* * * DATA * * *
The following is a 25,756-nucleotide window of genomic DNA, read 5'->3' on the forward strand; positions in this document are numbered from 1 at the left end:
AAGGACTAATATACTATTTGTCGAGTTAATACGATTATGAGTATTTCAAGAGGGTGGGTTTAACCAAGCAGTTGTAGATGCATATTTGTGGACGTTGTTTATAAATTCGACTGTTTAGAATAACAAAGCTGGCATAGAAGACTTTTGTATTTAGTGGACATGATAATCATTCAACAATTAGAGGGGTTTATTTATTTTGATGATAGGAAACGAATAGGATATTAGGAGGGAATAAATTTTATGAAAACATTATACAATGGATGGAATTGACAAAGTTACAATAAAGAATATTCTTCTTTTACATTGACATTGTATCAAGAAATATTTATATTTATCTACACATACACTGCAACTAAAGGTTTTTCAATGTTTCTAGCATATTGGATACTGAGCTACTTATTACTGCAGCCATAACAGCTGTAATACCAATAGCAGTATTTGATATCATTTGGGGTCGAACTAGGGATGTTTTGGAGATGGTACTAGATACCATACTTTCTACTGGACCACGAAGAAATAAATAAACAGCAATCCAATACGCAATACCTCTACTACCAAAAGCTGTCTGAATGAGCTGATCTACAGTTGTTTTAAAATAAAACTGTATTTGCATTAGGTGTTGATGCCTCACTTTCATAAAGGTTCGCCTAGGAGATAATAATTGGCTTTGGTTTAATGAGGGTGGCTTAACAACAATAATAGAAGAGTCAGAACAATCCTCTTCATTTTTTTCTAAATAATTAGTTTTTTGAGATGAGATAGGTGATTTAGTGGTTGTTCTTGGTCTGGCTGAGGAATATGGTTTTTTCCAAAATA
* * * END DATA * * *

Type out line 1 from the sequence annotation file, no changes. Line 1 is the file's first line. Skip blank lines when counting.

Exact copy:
The following is a 25,756-nucleotide window of genomic DNA, read 5'->3' on the forward strand; positions in this document are numbered from 1 at the left end: